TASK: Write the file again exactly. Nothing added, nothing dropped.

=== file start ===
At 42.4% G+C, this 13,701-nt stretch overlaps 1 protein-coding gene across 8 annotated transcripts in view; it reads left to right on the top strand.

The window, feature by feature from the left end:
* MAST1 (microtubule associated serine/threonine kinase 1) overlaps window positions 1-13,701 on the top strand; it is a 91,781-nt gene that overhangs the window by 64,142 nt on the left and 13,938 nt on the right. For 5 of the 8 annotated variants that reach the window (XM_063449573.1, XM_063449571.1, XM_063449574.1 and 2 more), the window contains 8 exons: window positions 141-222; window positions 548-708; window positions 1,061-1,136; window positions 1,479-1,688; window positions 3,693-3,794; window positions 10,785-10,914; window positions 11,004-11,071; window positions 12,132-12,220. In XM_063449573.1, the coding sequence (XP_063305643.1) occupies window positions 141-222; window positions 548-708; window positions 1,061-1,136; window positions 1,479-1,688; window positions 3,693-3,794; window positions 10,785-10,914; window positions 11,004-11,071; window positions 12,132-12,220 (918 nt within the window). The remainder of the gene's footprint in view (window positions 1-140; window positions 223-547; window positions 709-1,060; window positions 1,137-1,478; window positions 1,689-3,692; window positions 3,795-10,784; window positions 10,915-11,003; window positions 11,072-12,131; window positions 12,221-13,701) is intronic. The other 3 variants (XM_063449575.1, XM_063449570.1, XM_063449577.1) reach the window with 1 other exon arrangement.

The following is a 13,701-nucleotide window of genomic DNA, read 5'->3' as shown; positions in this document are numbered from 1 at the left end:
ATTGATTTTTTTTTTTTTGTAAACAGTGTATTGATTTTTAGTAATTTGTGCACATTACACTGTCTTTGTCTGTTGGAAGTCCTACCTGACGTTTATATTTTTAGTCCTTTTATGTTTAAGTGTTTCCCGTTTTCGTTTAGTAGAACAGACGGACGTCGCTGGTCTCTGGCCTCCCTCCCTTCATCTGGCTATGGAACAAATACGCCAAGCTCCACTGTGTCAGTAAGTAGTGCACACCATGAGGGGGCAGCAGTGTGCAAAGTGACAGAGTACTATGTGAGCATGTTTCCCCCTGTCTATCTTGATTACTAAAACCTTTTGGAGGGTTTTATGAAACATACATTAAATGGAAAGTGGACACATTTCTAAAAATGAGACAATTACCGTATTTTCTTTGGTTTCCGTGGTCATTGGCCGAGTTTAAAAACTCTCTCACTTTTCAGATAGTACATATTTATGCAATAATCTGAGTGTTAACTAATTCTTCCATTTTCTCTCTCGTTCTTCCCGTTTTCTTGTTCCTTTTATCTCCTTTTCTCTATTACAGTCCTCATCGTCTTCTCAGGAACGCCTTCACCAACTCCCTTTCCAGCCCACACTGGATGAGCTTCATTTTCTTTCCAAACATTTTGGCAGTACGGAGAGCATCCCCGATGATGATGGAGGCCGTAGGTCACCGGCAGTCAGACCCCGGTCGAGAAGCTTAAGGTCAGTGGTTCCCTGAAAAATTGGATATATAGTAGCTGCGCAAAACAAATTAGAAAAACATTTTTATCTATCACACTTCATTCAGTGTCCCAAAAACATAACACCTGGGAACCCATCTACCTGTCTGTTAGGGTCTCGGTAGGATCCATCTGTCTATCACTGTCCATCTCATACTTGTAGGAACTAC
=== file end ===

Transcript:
At 42.4% G+C, this 13,701-nt stretch overlaps 1 protein-coding gene across 8 annotated transcripts in view; it reads left to right on the top strand.

The window, feature by feature from the left end:
* MAST1 (microtubule associated serine/threonine kinase 1) overlaps window positions 1-13,701 on the top strand; it is a 91,781-nt gene that overhangs the window by 64,142 nt on the left and 13,938 nt on the right. For 5 of the 8 annotated variants that reach the window (XM_063449573.1, XM_063449571.1, XM_063449574.1 and 2 more), the window contains 8 exons: window positions 141-222; window positions 548-708; window positions 1,061-1,136; window positions 1,479-1,688; window positions 3,693-3,794; window positions 10,785-10,914; window positions 11,004-11,071; window positions 12,132-12,220. In XM_063449573.1, the coding sequence (XP_063305643.1) occupies window positions 141-222; window positions 548-708; window positions 1,061-1,136; window positions 1,479-1,688; window positions 3,693-3,794; window positions 10,785-10,914; window positions 11,004-11,071; window positions 12,132-12,220 (918 nt within the window). The remainder of the gene's footprint in view (window positions 1-140; window positions 223-547; window positions 709-1,060; window positions 1,137-1,478; window positions 1,689-3,692; window positions 3,795-10,784; window positions 10,915-11,003; window positions 11,072-12,131; window positions 12,221-13,701) is intronic. The other 3 variants (XM_063449575.1, XM_063449570.1, XM_063449577.1) reach the window with 1 other exon arrangement.

The following is a 13,701-nucleotide window of genomic DNA, read 5'->3' as shown; positions in this document are numbered from 1 at the left end:
ATTGATTTTTTTTTTTTTGTAAACAGTGTATTGATTTTTAGTAATTTGTGCACATTACACTGTCTTTGTCTGTTGGAAGTCCTACCTGACGTTTATATTTTTAGTCCTTTTATGTTTAAGTGTTTCCCGTTTTCGTTTAGTAGAACAGACGGACGTCGCTGGTCTCTGGCCTCCCTCCCTTCATCTGGCTATGGAACAAATACGCCAAGCTCCACTGTGTCAGTAAGTAGTGCACACCATGAGGGGGCAGCAGTGTGCAAAGTGACAGAGTACTATGTGAGCATGTTTCCCCCTGTCTATCTTGATTACTAAAACCTTTTGGAGGGTTTTATGAAACATACATTAAATGGAAAGTGGACACATTTCTAAAAATGAGACAATTACCGTATTTTCTTTGGTTTCCGTGGTCATTGGCCGAGTTTAAAAACTCTCTCACTTTTCAGATAGTACATATTTATGCAATAATCTGAGTGTTAACTAATTCTTCCATTTTCTCTCTCGTTCTTCCCGTTTTCTTGTTCCTTTTATCTCCTTTTCTCTATTACAGTCCTCATCGTCTTCTCAGGAACGCCTTCACCAACTCCCTTTCCAGCCCACACTGGATGAGCTTCATTTTCTTTCCAAACATTTTGGCAGTACGGAGAGCATCCCCGATGATGATGGAGGCCGTAGGTCACCGGCAGTCAGACCCCGGTCGAGAAGCTTAAGGTCAGTGGTTCCCTGAAAAATTGGATATATAGTAGCTGCGCAAAACAAATTAGAAAAACATTTTTATCTATCACACTTCATTCAGTGTCCCAAAAACATAACACCTGGGAACCCATCTACCTGTCTGTTAGGGTCTCGGTAGGATCCATCTGTCTATCACTGTCCATCTCATACTTGTAGGAACTAC